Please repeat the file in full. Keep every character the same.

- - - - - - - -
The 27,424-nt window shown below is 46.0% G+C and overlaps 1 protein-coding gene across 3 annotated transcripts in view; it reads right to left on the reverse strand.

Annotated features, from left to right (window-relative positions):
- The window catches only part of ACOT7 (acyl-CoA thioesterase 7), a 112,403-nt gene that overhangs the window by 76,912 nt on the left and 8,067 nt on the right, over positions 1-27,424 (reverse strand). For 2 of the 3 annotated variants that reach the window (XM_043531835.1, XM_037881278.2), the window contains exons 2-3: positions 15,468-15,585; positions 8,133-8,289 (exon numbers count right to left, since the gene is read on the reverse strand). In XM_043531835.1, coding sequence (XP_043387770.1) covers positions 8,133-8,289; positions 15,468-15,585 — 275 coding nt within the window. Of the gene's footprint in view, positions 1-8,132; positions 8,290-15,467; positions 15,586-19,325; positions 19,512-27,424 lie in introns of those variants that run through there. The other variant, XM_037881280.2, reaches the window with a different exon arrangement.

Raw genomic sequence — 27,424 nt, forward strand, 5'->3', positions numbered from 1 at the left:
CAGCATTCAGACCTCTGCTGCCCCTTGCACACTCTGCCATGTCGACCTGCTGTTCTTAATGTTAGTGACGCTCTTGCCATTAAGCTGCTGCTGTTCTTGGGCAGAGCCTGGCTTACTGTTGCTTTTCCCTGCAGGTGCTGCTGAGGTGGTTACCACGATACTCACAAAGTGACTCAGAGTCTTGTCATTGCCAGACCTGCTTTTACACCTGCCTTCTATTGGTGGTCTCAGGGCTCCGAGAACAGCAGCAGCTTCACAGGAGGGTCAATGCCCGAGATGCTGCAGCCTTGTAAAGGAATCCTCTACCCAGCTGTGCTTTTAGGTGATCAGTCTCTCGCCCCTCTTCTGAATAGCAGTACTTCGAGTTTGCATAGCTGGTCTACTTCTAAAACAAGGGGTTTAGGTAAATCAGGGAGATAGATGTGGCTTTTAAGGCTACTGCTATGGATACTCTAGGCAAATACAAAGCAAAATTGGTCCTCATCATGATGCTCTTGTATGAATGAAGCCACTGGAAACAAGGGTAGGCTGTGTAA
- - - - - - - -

The 27,424-nt window shown below is 46.0% G+C and overlaps 1 protein-coding gene across 3 annotated transcripts in view; it reads right to left on the reverse strand.

Annotated features, from left to right (window-relative positions):
- The window catches only part of ACOT7 (acyl-CoA thioesterase 7), a 112,403-nt gene that overhangs the window by 76,912 nt on the left and 8,067 nt on the right, over positions 1-27,424 (reverse strand). For 2 of the 3 annotated variants that reach the window (XM_043531835.1, XM_037881278.2), the window contains exons 2-3: positions 15,468-15,585; positions 8,133-8,289 (exon numbers count right to left, since the gene is read on the reverse strand). In XM_043531835.1, coding sequence (XP_043387770.1) covers positions 8,133-8,289; positions 15,468-15,585 — 275 coding nt within the window. Of the gene's footprint in view, positions 1-8,132; positions 8,290-15,467; positions 15,586-19,325; positions 19,512-27,424 lie in introns of those variants that run through there. The other variant, XM_037881280.2, reaches the window with a different exon arrangement.

Raw genomic sequence — 27,424 nt, forward strand, 5'->3', positions numbered from 1 at the left:
CAGCATTCAGACCTCTGCTGCCCCTTGCACACTCTGCCATGTCGACCTGCTGTTCTTAATGTTAGTGACGCTCTTGCCATTAAGCTGCTGCTGTTCTTGGGCAGAGCCTGGCTTACTGTTGCTTTTCCCTGCAGGTGCTGCTGAGGTGGTTACCACGATACTCACAAAGTGACTCAGAGTCTTGTCATTGCCAGACCTGCTTTTACACCTGCCTTCTATTGGTGGTCTCAGGGCTCCGAGAACAGCAGCAGCTTCACAGGAGGGTCAATGCCCGAGATGCTGCAGCCTTGTAAAGGAATCCTCTACCCAGCTGTGCTTTTAGGTGATCAGTCTCTCGCCCCTCTTCTGAATAGCAGTACTTCGAGTTTGCATAGCTGGTCTACTTCTAAAACAAGGGGTTTAGGTAAATCAGGGAGATAGATGTGGCTTTTAAGGCTACTGCTATGGATACTCTAGGCAAATACAAAGCAAAATTGGTCCTCATCATGATGCTCTTGTATGAATGAAGCCACTGGAAACAAGGGTAGGCTGTGTAA